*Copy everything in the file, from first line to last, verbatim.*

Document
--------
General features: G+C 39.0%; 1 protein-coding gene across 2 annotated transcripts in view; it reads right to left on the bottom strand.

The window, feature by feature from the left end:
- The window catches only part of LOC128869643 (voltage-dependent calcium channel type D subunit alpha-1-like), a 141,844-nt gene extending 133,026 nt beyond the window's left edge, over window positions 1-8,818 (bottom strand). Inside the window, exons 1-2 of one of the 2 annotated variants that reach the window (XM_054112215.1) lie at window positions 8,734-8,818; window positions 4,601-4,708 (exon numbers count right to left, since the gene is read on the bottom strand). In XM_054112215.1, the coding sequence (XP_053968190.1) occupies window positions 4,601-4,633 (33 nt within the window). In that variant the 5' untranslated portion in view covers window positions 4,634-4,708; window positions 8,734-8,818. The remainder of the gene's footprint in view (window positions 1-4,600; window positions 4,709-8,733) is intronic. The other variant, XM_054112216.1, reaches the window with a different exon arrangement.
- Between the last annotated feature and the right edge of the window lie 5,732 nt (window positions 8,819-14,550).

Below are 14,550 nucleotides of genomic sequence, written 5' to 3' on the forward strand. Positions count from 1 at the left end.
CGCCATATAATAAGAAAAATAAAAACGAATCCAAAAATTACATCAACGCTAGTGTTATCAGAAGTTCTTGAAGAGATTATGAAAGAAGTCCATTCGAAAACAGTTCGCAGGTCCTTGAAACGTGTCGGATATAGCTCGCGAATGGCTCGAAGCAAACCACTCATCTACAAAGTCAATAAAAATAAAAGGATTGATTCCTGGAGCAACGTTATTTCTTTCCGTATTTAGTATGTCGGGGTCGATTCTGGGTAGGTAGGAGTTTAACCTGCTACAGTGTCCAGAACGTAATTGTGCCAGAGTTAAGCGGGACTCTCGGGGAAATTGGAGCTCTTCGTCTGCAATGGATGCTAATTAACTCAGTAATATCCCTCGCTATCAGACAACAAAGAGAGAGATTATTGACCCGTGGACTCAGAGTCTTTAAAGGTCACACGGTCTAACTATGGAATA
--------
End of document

General features: G+C 39.0%; 1 protein-coding gene across 2 annotated transcripts in view; it reads right to left on the bottom strand.

The window, feature by feature from the left end:
- The window catches only part of LOC128869643 (voltage-dependent calcium channel type D subunit alpha-1-like), a 141,844-nt gene extending 133,026 nt beyond the window's left edge, over window positions 1-8,818 (bottom strand). Inside the window, exons 1-2 of one of the 2 annotated variants that reach the window (XM_054112215.1) lie at window positions 8,734-8,818; window positions 4,601-4,708 (exon numbers count right to left, since the gene is read on the bottom strand). In XM_054112215.1, the coding sequence (XP_053968190.1) occupies window positions 4,601-4,633 (33 nt within the window). In that variant the 5' untranslated portion in view covers window positions 4,634-4,708; window positions 8,734-8,818. The remainder of the gene's footprint in view (window positions 1-4,600; window positions 4,709-8,733) is intronic. The other variant, XM_054112216.1, reaches the window with a different exon arrangement.
- Between the last annotated feature and the right edge of the window lie 5,732 nt (window positions 8,819-14,550).

Below are 14,550 nucleotides of genomic sequence, written 5' to 3' on the forward strand. Positions count from 1 at the left end.
CGCCATATAATAAGAAAAATAAAAACGAATCCAAAAATTACATCAACGCTAGTGTTATCAGAAGTTCTTGAAGAGATTATGAAAGAAGTCCATTCGAAAACAGTTCGCAGGTCCTTGAAACGTGTCGGATATAGCTCGCGAATGGCTCGAAGCAAACCACTCATCTACAAAGTCAATAAAAATAAAAGGATTGATTCCTGGAGCAACGTTATTTCTTTCCGTATTTAGTATGTCGGGGTCGATTCTGGGTAGGTAGGAGTTTAACCTGCTACAGTGTCCAGAACGTAATTGTGCCAGAGTTAAGCGGGACTCTCGGGGAAATTGGAGCTCTTCGTCTGCAATGGATGCTAATTAACTCAGTAATATCCCTCGCTATCAGACAACAAAGAGAGAGATTATTGACCCGTGGACTCAGAGTCTTTAAAGGTCACACGGTCTAACTATGGAATA